JavaScript Web Worker API
JavaScript Basics

JavaScript Web Worker API

Web Workers API

A web worker is a JavaScript script that runs in the background without affecting the performance of the web page.

What is a Web Worker?

When executing scripts in an HTML page, the page becomes unresponsive until the script finishes. A web worker runs independently in the background, allowing the page to remain responsive. You can continue interacting with the page (clicking, selecting, etc.) while the web worker runs.

Browser Support

The table below shows the first browser versions that fully support Web Workers:











Jan 2010

Sep 2012

Jun 2009

Jun 2009

Jun 2011

Web Workers Example

The example below creates a simple web worker that counts numbers in the background.

Count numbers:<button onclick="startWorker()">Start Worker</button><button onclick="stopWorker()">Stop Worker</button><p id="result"></p>

Check Web Worker Support

Before creating a web worker, check if the user's browser supports it:

if (typeof(Worker) !== "undefined") {  // Yes! Web worker support!  // Some code...} else {  // Sorry! No Web Worker support.}

Create a Web Worker File

Create a script that counts numbers. Save it in a file named "demo_workers.js":

et i = 0;function timedCount() {  i++;  postMessage(i);  setTimeout(timedCount, 500);}timedCount();

The important part of the code is the postMessage() method, which posts a message back to the HTML page. Web workers are typically used for more CPU-intensive tasks.

Create a Web Worker Object

Now that we have the web worker file, call it from an HTML page. Check if the worker already exists; if not, create a new web worker object and run the code in "demo_workers.js":

if (typeof(w) == "undefined") {  w = new Worker("demo_workers.js");}

Send and receive messages from the web worker by adding an onmessage event listener:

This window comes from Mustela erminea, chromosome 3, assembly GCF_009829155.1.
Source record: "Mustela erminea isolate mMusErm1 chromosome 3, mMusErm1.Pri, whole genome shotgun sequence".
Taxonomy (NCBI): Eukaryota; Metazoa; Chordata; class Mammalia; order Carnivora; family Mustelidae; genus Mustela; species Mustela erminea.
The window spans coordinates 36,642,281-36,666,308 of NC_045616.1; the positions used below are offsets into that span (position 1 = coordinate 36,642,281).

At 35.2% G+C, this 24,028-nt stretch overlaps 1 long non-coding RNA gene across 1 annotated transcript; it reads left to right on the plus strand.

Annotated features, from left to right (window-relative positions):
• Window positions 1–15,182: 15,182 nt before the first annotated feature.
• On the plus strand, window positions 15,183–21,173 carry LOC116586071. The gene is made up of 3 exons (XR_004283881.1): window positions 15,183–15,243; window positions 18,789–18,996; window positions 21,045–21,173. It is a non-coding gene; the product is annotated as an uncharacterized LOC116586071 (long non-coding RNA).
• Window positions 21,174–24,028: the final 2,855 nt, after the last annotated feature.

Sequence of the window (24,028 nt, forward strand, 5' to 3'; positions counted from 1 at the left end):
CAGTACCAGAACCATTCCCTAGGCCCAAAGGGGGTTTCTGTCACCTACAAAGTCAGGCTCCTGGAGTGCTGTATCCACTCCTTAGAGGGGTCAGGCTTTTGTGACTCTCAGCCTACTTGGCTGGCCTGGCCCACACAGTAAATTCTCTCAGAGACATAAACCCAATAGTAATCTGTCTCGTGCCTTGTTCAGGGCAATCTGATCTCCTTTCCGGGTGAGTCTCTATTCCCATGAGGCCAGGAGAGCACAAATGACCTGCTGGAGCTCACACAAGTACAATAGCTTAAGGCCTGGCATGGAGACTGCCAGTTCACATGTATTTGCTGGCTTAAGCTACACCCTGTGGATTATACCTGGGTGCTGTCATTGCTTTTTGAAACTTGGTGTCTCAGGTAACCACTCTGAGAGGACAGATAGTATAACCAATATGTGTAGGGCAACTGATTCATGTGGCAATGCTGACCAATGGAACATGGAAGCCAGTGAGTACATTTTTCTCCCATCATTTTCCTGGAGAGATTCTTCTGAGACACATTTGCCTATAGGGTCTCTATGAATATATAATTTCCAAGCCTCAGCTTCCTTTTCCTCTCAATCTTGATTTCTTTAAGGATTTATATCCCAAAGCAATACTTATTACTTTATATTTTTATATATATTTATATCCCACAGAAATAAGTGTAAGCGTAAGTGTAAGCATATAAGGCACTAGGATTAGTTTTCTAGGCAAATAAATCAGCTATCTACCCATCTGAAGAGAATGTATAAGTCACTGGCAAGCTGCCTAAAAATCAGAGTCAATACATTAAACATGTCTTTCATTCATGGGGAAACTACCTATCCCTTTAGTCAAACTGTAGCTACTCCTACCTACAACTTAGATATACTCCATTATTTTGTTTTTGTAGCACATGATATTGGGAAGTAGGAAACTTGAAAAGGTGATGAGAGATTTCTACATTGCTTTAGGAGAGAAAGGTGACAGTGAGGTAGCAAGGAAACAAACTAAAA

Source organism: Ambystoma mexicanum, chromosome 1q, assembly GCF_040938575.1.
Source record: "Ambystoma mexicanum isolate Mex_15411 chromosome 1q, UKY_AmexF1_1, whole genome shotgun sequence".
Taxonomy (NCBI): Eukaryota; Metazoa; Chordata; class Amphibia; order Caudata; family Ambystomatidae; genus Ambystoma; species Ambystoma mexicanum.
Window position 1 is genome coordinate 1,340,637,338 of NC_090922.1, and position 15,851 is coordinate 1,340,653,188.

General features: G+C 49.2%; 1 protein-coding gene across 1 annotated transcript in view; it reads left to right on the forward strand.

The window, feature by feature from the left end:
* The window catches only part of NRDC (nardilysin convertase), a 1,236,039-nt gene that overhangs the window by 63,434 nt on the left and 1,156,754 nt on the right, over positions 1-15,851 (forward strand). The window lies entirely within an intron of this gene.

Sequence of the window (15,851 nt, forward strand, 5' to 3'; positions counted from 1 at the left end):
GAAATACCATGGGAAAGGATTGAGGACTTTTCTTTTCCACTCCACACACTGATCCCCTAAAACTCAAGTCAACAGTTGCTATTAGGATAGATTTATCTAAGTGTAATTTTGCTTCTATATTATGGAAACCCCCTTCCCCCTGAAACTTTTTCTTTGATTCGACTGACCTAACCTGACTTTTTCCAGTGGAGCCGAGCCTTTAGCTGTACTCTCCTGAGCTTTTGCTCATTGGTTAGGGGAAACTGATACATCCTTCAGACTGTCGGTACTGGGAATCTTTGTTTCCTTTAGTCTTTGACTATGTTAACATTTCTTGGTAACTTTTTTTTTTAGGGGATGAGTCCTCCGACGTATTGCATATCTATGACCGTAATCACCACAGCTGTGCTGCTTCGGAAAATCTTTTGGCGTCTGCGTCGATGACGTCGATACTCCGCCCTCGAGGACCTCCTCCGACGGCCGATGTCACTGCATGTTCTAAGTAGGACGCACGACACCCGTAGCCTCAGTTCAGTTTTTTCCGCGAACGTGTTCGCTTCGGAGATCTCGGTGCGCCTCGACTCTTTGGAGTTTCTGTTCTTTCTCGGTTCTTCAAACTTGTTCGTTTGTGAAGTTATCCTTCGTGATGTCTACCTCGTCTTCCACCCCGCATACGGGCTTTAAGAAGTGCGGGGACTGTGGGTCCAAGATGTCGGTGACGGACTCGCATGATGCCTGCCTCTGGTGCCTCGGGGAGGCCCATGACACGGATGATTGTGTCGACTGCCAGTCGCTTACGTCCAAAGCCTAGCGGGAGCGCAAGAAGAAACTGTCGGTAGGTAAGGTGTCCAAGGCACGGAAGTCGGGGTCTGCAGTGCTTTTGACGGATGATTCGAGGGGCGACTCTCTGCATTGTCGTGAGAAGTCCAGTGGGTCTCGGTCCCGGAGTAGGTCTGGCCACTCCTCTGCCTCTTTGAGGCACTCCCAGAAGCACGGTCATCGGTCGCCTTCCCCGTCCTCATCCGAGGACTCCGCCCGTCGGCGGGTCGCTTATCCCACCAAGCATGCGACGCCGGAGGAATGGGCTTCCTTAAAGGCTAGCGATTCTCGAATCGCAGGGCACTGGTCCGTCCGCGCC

w.onmessage = function(event) {

  document.getElementById("result").innerHTML =;


When the web worker posts a message, the code within the event listener is executed. The data from the web worker is stored in

Terminate a Web Worker

To terminate a web worker and free up browser/computer resources, use the terminate() method:


Reuse the Web Worker

To reuse the web worker code after it has been terminated, set the worker variable to undefined:

w = undefined;

Full Web Worker Example Code

The worker code in the "demo_workers.js" file has already been shown. Below is the code for the HTML page:

<!DOCTYPE html>

<p>Count numbers: <output id="result"></output></p>
<button onclick="startWorker()">Start Worker</button>
<button onclick="stopWorker()">Stop Worker</button>

let w;

function startWorker() {
  if (typeof(w) == "undefined") {
    w = new Worker("demo_workers.js");
  w.onmessage = function(event) {
    document.getElementById("result").innerHTML =;

function stopWorker() {
  if (w) {
    w = undefined;


Web Workers and the DOM

Since web workers are in external files, they do not have access to the following JavaScript objects:

  • The window object
  • The document object
  • The parent object

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